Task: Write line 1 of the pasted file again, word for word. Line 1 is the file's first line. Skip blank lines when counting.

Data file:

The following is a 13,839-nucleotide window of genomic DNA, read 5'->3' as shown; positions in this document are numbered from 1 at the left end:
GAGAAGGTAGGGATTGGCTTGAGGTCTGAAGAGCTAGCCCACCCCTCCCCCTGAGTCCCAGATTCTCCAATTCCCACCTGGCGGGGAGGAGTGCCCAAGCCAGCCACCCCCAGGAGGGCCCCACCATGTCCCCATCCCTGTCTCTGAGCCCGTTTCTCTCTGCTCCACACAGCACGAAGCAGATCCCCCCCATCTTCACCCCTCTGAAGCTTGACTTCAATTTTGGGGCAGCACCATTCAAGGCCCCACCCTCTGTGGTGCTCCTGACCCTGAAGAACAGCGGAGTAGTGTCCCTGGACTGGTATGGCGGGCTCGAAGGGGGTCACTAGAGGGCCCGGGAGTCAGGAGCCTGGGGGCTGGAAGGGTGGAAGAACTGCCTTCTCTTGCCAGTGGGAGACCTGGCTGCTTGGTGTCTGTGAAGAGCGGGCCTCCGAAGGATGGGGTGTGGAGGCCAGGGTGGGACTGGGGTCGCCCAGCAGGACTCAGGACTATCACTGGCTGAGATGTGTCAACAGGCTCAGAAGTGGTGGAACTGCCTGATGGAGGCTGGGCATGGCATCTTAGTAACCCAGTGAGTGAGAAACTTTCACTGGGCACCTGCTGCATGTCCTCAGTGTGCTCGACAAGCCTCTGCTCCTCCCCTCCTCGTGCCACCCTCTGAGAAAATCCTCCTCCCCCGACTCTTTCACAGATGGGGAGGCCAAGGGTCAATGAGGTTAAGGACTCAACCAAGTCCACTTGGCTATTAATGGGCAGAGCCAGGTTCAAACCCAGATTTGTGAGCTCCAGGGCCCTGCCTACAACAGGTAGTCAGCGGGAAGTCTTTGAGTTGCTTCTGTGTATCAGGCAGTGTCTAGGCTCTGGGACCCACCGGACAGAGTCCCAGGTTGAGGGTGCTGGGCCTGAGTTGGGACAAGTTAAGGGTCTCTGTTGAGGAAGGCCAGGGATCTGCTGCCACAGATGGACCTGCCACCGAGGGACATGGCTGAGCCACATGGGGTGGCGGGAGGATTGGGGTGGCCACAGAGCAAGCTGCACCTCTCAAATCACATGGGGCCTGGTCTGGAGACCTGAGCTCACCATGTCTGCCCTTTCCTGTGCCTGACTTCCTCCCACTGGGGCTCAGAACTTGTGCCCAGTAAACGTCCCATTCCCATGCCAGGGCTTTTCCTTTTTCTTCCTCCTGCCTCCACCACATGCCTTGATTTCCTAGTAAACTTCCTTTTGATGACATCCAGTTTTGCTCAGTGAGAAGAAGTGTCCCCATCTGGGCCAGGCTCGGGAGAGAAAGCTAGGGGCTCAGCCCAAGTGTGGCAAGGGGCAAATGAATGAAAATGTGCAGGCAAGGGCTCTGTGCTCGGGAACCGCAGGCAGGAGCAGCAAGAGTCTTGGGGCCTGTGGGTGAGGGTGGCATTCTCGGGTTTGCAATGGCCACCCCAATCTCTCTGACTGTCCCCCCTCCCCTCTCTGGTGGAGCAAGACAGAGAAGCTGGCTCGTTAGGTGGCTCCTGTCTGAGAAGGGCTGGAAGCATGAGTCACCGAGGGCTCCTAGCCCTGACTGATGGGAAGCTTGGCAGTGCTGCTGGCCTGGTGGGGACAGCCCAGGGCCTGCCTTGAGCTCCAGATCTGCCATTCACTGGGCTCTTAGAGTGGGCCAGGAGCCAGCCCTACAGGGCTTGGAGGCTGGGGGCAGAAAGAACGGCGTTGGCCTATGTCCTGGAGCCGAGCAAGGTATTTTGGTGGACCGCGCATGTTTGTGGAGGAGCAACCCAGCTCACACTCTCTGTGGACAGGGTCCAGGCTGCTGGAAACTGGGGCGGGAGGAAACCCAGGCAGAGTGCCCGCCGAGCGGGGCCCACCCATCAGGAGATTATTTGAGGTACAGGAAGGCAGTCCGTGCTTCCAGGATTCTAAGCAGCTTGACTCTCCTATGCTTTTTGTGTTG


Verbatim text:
The following is a 13,839-nucleotide window of genomic DNA, read 5'->3' as shown; positions in this document are numbered from 1 at the left end: